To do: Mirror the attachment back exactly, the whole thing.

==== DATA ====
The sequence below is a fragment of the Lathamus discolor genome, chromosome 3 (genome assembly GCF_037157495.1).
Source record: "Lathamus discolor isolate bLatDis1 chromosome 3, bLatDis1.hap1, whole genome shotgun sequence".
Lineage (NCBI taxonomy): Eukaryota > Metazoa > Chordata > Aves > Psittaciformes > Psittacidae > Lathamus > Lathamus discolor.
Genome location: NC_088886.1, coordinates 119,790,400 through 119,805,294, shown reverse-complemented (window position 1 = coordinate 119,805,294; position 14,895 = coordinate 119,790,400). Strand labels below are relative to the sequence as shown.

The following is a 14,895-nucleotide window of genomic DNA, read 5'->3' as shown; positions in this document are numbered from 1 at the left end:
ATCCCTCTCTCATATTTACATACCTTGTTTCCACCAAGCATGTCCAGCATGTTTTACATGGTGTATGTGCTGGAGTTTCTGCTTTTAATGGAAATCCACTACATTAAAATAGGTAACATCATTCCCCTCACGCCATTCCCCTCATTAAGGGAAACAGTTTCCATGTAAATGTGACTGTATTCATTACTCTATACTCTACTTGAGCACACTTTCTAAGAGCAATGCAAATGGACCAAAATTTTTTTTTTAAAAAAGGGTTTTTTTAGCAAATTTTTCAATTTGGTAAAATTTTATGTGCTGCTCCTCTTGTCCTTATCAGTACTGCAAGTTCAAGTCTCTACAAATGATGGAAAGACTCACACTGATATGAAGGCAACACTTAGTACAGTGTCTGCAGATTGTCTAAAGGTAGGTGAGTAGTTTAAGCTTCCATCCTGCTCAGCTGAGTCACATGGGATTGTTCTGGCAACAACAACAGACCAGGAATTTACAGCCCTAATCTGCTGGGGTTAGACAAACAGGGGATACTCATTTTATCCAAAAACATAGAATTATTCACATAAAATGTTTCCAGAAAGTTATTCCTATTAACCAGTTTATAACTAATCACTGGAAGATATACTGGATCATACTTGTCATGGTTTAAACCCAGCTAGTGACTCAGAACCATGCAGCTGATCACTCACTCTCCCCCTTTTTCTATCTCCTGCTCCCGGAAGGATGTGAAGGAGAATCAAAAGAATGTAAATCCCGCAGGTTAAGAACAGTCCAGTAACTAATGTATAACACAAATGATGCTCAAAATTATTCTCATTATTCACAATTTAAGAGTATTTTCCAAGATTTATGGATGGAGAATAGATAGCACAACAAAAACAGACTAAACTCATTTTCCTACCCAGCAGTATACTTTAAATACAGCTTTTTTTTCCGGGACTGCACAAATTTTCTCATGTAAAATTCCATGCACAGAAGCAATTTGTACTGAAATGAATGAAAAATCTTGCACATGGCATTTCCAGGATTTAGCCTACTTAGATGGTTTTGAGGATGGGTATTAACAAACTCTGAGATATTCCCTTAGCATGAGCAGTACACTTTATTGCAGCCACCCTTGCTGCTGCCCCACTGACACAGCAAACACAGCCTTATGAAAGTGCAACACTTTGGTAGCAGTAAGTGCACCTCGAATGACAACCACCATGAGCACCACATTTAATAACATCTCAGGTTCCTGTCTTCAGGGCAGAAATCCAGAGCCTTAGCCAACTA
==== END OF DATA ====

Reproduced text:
The sequence below is a fragment of the Lathamus discolor genome, chromosome 3 (genome assembly GCF_037157495.1).
Source record: "Lathamus discolor isolate bLatDis1 chromosome 3, bLatDis1.hap1, whole genome shotgun sequence".
Lineage (NCBI taxonomy): Eukaryota > Metazoa > Chordata > Aves > Psittaciformes > Psittacidae > Lathamus > Lathamus discolor.
Genome location: NC_088886.1, coordinates 119,790,400 through 119,805,294, shown reverse-complemented (window position 1 = coordinate 119,805,294; position 14,895 = coordinate 119,790,400). Strand labels below are relative to the sequence as shown.

The following is a 14,895-nucleotide window of genomic DNA, read 5'->3' as shown; positions in this document are numbered from 1 at the left end:
ATCCCTCTCTCATATTTACATACCTTGTTTCCACCAAGCATGTCCAGCATGTTTTACATGGTGTATGTGCTGGAGTTTCTGCTTTTAATGGAAATCCACTACATTAAAATAGGTAACATCATTCCCCTCACGCCATTCCCCTCATTAAGGGAAACAGTTTCCATGTAAATGTGACTGTATTCATTACTCTATACTCTACTTGAGCACACTTTCTAAGAGCAATGCAAATGGACCAAAATTTTTTTTTTAAAAAAGGGTTTTTTTAGCAAATTTTTCAATTTGGTAAAATTTTATGTGCTGCTCCTCTTGTCCTTATCAGTACTGCAAGTTCAAGTCTCTACAAATGATGGAAAGACTCACACTGATATGAAGGCAACACTTAGTACAGTGTCTGCAGATTGTCTAAAGGTAGGTGAGTAGTTTAAGCTTCCATCCTGCTCAGCTGAGTCACATGGGATTGTTCTGGCAACAACAACAGACCAGGAATTTACAGCCCTAATCTGCTGGGGTTAGACAAACAGGGGATACTCATTTTATCCAAAAACATAGAATTATTCACATAAAATGTTTCCAGAAAGTTATTCCTATTAACCAGTTTATAACTAATCACTGGAAGATATACTGGATCATACTTGTCATGGTTTAAACCCAGCTAGTGACTCAGAACCATGCAGCTGATCACTCACTCTCCCCCTTTTTCTATCTCCTGCTCCCGGAAGGATGTGAAGGAGAATCAAAAGAATGTAAATCCCGCAGGTTAAGAACAGTCCAGTAACTAATGTATAACACAAATGATGCTCAAAATTATTCTCATTATTCACAATTTAAGAGTATTTTCCAAGATTTATGGATGGAGAATAGATAGCACAACAAAAACAGACTAAACTCATTTTCCTACCCAGCAGTATACTTTAAATACAGCTTTTTTTTCCGGGACTGCACAAATTTTCTCATGTAAAATTCCATGCACAGAAGCAATTTGTACTGAAATGAATGAAAAATCTTGCACATGGCATTTCCAGGATTTAGCCTACTTAGATGGTTTTGAGGATGGGTATTAACAAACTCTGAGATATTCCCTTAGCATGAGCAGTACACTTTATTGCAGCCACCCTTGCTGCTGCCCCACTGACACAGCAAACACAGCCTTATGAAAGTGCAACACTTTGGTAGCAGTAAGTGCACCTCGAATGACAACCACCATGAGCACCACATTTAATAACATCTCAGGTTCCTGTCTTCAGGGCAGAAATCCAGAGCCTTAGCCAACTA